iRacing, esports and pingpong: What people are betting right now

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As the world faces a global pandemic from the coronavirus, the sports betting community is adjusting to a new normal that includes an unprecedented economic hit and innovative wagering options that sportsbooks previously would never have even considered.

March is one of the biggest months of the year for sportsbooks across the U.S. Super Bowl Sunday is the only day that delivers a larger handle than each of the first three days of the NCAA tournament. In March 2019, Nevada set a state record with more than $597 million in handle, and New Jersey added another $372 million. That was with eight states operating legal sportsbooks. In March 2020, that number would've been 17.

Yet once sports essentially shut down in mid-March and the 2020 NCAA tournament was canceled, sportsbook betting boards suddenly looked bare and foreign. According to the American Gaming Association, 100% of the commercial casinos in the U.S. have been closed since late March.

Legal operators have been forced to expand their offerings into foreign sports they wouldn't have booked during March Madness and to think outside the box for regulatory approval in areas like esports and NASCAR iRacing. Offshore sportsbooks have looked to add betting on just about anything they can make a market for, including the weather and the stock market.

So, just what exactly are people betting on right now?


Expansion of options in the legal market

While the futures menu has presented familiar opportunities (Super Bowl, NFL draft, Masters, etc.), the daily options for bettors are limited and unfamiliar: Super Basketball League in Taiwan, soccer matches in Belarus and Nicaragua and table tennis in Russia.

"You get some bets, but it doesn't remotely make up for what is lost because the large majority of people want to bet on something you can watch," Caesars director of trading Jeff Davis told ESPN. "But you can't watch Belarusian soccer."

Surprisingly, Russian table tennis has generated a modest handle (including live wagering), even though bettors can barely watch it. The internet feed is delayed and often full of glitches so sometimes they are relegated to tracking the matches on an online box score.

"Pingpong is the star of the show," William Hill director of trading Nick Bogdanovich told ESPN, sharing that his Nevada handle alone has tallied six figures each day for the past two weeks, and that includes live wagering. "The games are one on top of one another. Guys are playing three or four times a day. Everyone is probably betting the same guy or against him all day. People are betting five-, six- and seven-teamers."

American operators might need to tweak protocol. Nevada's overall handle is currently inhibited by Governor Steve Sisolak's statewide order to shut down casinos for the first time in nearly six decades. Bettors can no longer easily deposit money into their mobile betting accounts until tellers return to casinos; they now must use a third-party provider and pay additional fees, while a couple of casinos enable predetermined convenience stores to accept deposits.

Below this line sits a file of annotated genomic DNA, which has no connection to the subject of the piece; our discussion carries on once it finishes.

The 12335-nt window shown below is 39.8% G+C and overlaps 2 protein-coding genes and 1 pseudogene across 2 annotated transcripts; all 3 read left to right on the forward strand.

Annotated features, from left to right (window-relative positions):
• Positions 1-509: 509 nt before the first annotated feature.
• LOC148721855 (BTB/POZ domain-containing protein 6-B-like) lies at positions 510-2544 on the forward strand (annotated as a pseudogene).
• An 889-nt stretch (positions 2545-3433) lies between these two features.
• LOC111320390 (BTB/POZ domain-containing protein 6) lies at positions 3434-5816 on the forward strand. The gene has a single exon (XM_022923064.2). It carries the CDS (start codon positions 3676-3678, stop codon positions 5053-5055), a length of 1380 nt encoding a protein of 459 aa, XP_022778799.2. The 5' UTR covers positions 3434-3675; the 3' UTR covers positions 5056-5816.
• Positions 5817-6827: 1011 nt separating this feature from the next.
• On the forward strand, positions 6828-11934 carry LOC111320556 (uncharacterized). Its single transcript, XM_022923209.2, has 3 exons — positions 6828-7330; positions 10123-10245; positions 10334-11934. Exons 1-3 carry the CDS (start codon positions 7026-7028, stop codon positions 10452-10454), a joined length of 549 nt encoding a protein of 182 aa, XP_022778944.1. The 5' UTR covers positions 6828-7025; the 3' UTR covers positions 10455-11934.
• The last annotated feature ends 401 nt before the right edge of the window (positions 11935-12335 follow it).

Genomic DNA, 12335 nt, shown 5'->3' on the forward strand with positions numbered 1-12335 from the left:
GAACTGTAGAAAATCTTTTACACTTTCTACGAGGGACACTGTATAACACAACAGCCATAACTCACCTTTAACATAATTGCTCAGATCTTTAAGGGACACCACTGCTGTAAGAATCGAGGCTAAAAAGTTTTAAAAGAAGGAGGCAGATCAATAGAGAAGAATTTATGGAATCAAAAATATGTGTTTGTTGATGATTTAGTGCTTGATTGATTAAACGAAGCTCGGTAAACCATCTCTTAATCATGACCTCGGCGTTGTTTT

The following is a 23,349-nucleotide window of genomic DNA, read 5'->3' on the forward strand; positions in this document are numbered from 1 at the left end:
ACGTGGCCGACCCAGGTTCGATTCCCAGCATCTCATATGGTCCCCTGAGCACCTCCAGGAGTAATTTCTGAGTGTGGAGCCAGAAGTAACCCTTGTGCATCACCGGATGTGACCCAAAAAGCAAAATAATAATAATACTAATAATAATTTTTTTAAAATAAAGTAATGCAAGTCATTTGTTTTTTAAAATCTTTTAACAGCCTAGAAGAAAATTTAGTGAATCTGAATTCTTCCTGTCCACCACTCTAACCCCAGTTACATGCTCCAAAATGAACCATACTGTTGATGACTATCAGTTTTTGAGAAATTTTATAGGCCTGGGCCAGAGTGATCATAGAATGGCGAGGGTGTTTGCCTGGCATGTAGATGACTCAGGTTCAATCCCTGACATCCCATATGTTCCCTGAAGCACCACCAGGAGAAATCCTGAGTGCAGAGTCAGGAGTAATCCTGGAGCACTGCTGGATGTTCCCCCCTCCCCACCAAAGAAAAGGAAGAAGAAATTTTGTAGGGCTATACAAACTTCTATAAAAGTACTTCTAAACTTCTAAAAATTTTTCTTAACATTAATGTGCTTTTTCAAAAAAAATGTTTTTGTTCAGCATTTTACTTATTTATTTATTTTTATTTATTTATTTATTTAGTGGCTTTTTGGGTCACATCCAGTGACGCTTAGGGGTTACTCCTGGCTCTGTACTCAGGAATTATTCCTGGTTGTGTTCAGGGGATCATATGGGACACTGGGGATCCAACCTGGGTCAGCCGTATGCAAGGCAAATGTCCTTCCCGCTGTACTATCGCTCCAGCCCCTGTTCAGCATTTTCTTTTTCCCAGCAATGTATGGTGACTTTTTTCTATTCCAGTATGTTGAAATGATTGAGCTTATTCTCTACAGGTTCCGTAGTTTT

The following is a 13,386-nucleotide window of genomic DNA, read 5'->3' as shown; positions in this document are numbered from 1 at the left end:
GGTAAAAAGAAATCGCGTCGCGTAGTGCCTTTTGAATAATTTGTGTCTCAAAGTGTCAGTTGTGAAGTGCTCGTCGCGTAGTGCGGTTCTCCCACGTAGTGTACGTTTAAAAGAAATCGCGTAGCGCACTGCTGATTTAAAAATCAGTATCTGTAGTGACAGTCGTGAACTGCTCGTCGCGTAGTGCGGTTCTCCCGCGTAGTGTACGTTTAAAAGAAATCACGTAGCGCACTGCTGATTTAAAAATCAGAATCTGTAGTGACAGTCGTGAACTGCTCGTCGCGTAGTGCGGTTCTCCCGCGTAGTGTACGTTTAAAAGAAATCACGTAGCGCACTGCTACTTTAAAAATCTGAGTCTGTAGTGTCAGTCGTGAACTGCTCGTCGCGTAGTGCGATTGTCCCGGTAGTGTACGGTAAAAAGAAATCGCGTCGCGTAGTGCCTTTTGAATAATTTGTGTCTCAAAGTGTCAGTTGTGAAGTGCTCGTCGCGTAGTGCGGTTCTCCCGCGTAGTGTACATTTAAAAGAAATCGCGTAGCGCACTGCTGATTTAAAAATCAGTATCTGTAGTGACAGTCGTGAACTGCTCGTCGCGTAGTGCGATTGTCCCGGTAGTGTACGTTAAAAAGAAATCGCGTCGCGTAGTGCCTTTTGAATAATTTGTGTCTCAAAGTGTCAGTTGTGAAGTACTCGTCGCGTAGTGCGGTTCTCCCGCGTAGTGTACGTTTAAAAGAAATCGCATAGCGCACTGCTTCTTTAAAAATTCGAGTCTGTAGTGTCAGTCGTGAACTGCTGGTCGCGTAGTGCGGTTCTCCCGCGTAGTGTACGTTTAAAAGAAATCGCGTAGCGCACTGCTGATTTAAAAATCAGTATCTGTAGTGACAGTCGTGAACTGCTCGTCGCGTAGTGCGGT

In the meantime, the AGA estimates 650,000 direct gaming employees have had work stoppages and $43.5 billion in economic activity could be lost if the shutdown were to last two months. A national recession clearly impacts the betting space, limiting disposable income available for this form of entertainment.

"I don't even look at [the financials] because I can't control it," Bogdanovich said. "I let my bosses worry about that. I come in every day and try to stay as positive as humanly possible. I'm sure upstairs knows everything to a decimal point."

"It's hard to put into context company-wide, but I know what it means for the sportsbook," Davis added. "It's just no good."


Offshore books continue to be creative

While America's 17 legal betting states are limited to sports sanctioned by corresponding gaming commissions, the offshore betting market is without strict guidelines and thus has expanded its menu to a degree once considered unimaginable. That stems from a sharp concern of losing customers during this dry period, so offering a wide range of creative options is an attempt to keep clientele.

"Once the leagues started flopping one by one, we were terrified," Bookmaker oddsmaker Ray Marino told ESPN. "It's anything you can think of. What are people are into?" That open-ended approach has led to unique options. Those include the closing numbers for the stock market and state lotteries, weather results, the Nobel Peace Prize winner, the next actor to play "James Bond," and various proposition bets on President Donald Trump's daily press briefings.

"I don't know anything about the stock market, but I figured if I see what the number is, I can put up a total and move it on the action. How bad it can be?" Marino said. "Now I am live trading the Dow Jones, the NASDAQ, the NASDAQ 100, the NASDAQ Composite and the S&P 500. We're writing over $150,000 a day in a six-hour stretch."